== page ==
Businesses across Minnesota are struggling to define the boundaries of appropriate employee use of social media and to what extent the employer has a role in monitoring and managing such social media use. In addition to concerns about employee productivity, the sophisticated electronic communication tools available to employees create new challenges for businesses including potential harm to reputation and brands, theft of trade secrets and other confidential information, and potential liability for employee behavior online.
An important tool in managing the legal risks associated with employees’ use of technology and social networking sites is a well-crafted technology and social media policy that balances company needs and concerns against employees’ legal rights. Some of the business and legal risks that an employer should address in a technology and social media policy include:
Covered technology and devices:
Employers should consider whether the policy will extend only to employer-paid or provided devices or whether the employer may lawfully and should extend the policy to personally owned devices used for work purposes. The law is still evolving in this area, and it is not clear that employers have the legal right in all jurisdictions to search an employee’s personal device or personal email account on a company or personally-owned device. However, having a clearly-worded policy can improve a employer’s legal position in arguing that it has the right to access any technology devices used by an employee for work purposes.
A policy should include an express warning that the employer retains the right to monitor and review the use of and content on any technology and devices covered by the policy. However, there have been court decisions finding employers liable for improperly accessing or using online content, particularly where the content was on a website with restricted privacy settings, such as Facebook. As such, employers should take care to ensure they lawfully access online content, and they should consult with counsel to ensure compliance.
Permissible and impermissible uses:
The policy should explain the permissible and impermissible uses of technology and social media. Items to address might include personal use of technology on work time, employees’ obligation not to use technology in unlawful behavior, the need to protect confidential or trade secret information, and the need to respect others’ intellectual property rights. An employer may also want to prohibit employees from engaging in any company-related blogging, tweeting, or the like without express written permission of the company to engage in such social networking on behalf of the business.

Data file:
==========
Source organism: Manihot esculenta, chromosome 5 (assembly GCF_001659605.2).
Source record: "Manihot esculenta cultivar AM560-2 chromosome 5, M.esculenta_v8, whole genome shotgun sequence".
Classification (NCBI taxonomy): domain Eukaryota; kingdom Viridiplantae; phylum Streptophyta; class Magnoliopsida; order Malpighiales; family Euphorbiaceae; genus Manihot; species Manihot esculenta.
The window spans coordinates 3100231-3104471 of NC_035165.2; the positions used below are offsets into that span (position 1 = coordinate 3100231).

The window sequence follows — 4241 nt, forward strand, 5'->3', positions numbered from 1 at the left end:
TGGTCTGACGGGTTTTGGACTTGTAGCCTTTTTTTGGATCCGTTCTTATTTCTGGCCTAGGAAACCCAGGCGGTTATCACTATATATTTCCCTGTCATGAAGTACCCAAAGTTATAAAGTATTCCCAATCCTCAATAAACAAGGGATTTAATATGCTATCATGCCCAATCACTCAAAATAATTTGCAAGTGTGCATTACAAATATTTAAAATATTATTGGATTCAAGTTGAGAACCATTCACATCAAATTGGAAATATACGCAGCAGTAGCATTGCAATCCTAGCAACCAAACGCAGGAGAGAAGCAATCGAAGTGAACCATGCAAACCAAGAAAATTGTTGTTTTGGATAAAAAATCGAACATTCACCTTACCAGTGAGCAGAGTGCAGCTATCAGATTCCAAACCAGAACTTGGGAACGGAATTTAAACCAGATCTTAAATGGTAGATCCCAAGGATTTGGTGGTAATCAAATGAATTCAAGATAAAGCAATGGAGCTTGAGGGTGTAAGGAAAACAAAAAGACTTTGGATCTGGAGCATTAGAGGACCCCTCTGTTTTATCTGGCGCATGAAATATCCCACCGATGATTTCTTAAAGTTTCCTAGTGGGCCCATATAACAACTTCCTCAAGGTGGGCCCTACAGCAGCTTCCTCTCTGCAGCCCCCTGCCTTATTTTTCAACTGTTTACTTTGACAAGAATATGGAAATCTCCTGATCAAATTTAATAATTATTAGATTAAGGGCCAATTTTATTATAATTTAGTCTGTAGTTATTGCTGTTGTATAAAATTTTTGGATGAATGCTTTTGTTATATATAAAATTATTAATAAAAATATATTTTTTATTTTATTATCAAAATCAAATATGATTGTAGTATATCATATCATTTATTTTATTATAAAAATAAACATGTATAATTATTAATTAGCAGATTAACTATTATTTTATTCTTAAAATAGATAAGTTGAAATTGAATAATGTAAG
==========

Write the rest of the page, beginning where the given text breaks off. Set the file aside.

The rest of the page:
Lawfully protected employee activity:
In setting out any prohibited conduct in a workplace policy, employers must take care to balance the employer’s needs against employees’ legal rights. A job applicant’s or employee’s use of technology and online content may be legally protected by discrimination, anti-retaliation, lawful consumable products, lawful activity, labor laws, or other laws. As such, an employer should be cautious in rejecting a job candidate or disciplining or terminating an employee for online activity to ensure that adverse action is not taken based on legally-protected activities by the individual.
Wage and Hour issues:
Non-exempt employees generally must be paid at least minimum wage for all time worked and overtime pay, which can include time spent checking voice mails or emails away from work. In addition, wage and hour issues may arise for employees using remote technology while telecommuting or on a leave of absence. As such, an employer should consider addressing limits on the use of technology by non-exempt employees outside of normal working hours or by employees on leave.
Photography and recordings:
Smartphones and other mobile devices make it far easier than in the past for employees to secretly record conversations at work or to take unauthorized photographs or videos that might be widely disseminated on the internet and go “viral.” Depending on the employer’s business and its unique risks, a technology policy might include language prohibiting the use of devices to make recordings or take photographs. However, an employer should consult with counsel to ensure that any such language does not run afoul of an individuals’ Section 7 labor law rights or other employment law rights.
The Federal Trade Commission (FTC) has taken the position that false and misleading advertising laws apply to online postings. As such, employers should include language in any policy that advises employees of the need to comply with FTC requirements when making endorsements or testimonials about the company online.
Return of company data:
An employer should make clear that all company data, including any electronic data stored on an employee’s personally-owned devices, such as a tablet, smartphone, or personal computer, must be returned to the company upon request or when an employee leaves employment. An employer that has a “bring your own device” approach to workplace technology should consider including language in a technology policy stating that employees agree to turn over their personal devices to the company to permit the company to wipe any company data from the device.
CREDIT: The content of this post has been copied or adopted from the Minnesota Department of Employment and Economic Development’s “A Legal Guide to the Use of Social Media in the Workplace”